Animal Blood Types Groups
Dogs Need Transfusions Too!!!
Currently, eight to twelve or more canine blood groups are recognized,
depending on which studies one consults. In all cases, these various
blood groups are organized and categorized under the DEA system. The
acronym DEA stands for Dog Erythrocyte Antigen. Blood groupings, or
blood types, among dogs are specified by the letters DEA, followed by
some number(s) denoting which DEA system antigens are present on the red
blood cells of the dog in question.
For all canine blood group systems other than DEA 1, the red blood cells
from a dog can be either positive or negative for that blood type. For
example, a dog could be DEA 3 positive or DEA 3 negative. The DEA 1
system is different. It appears to have three separate subgroups: DEA
1.1 (also known as A1) , DEA 1.2 (also known as A2) and DEA 1.3 (also
known as A3). A dog's red blood cells can be DEA 1.1 positive or
negative. Further, DEA 1.1 negative cells can be DEA 1.2 positive or
Cross matching and Transfusions in Dogs
In contrast to human beings and domestic cats, dogs do not seem to have
any naturally occurring antibodies to other blood types. This has
several important clinical implications:
Blood cross matching, which is performed to detect antibodies in the
recipients blood to antigens in the donor's blood, is less important in
the dog, and may not have to be done at all if the recipient dog has
never received a transfusion before (which frequently is the case).
An initial blood
transfusion into a dog that has never before received a transfusion is
unlikely to cause a transfusion reaction.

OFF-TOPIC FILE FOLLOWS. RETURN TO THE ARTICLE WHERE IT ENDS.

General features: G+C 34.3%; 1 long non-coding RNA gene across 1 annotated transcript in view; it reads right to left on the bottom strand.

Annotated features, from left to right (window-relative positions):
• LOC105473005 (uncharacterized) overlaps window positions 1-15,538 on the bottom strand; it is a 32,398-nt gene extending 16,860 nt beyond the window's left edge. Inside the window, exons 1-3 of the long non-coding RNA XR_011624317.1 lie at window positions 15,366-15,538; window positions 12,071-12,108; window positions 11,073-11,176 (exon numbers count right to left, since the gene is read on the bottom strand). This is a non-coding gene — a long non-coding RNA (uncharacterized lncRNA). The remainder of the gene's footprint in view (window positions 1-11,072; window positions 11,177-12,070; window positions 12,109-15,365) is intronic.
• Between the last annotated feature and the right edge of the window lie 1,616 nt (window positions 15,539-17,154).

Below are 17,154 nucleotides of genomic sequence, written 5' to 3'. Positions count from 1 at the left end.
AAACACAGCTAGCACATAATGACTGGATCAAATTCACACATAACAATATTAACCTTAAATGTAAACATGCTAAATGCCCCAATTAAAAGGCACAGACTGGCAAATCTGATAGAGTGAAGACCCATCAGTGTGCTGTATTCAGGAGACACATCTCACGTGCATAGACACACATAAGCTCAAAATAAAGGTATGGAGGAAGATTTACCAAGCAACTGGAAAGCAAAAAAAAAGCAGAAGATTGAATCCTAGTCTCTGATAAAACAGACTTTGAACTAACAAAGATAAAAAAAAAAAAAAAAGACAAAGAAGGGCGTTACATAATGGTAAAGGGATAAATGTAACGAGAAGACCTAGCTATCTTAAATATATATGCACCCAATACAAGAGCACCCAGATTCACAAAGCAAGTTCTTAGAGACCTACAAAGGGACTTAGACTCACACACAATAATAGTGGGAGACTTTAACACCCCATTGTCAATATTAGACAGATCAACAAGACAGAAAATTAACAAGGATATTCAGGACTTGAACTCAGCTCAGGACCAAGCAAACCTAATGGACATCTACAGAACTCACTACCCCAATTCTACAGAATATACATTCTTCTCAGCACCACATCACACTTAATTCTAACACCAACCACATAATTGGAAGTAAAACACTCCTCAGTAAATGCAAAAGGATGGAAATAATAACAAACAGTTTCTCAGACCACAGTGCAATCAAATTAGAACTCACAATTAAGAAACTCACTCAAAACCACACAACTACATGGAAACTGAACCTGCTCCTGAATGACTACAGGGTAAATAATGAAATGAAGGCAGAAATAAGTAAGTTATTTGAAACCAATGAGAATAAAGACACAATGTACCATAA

Antibodies to foreign blood groups may develop in a dog within days of
receiving a transfusion. So, if a dog has received a transfusion before,
it should be cross matched to insure blood compatibility before
receiving a second or subsequent blood transfusion.
In the veterinary literature, most of the emphasis on canine blood
typing is placed on the blood groups DEA 1.1 and DEA 1.2. Evidently,
these are the two most antigenic blood groups among dogs. Since DEA 1.1
is the single most antigenic blood group, most veterinarians recommend
that DEA 1.1 positive dogs be avoided as general use blood donors. Note,
however, that DEA 1.1 positive dogs can donate to other DEA 1.1 positive
dogs with no problem. DEA1.1 negative and DEA 1.2 negative dogs are
often referred to as “universal donors.”
Your dog must be 12 to 18 months old, they'll have some tests and a full
check up, they must be fully vaccinated, wormed and flea free and
obviously in good health.
Please speak to
your vet regarding your dog being a K9 Blood Donor, you can't put a
price on the gift of life and remember it could be you desperately
needing a K9 Donor for YOUR dog someday!
So you've read this and have a few questions, *CLICK
HERE* for a run down of the whole
information can be found at your veterinary practice
to meet Our Donors
There is no greater gift than the gift of life.
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link back to www.teroleboxers.co.uk/k9-blood_donors.htm
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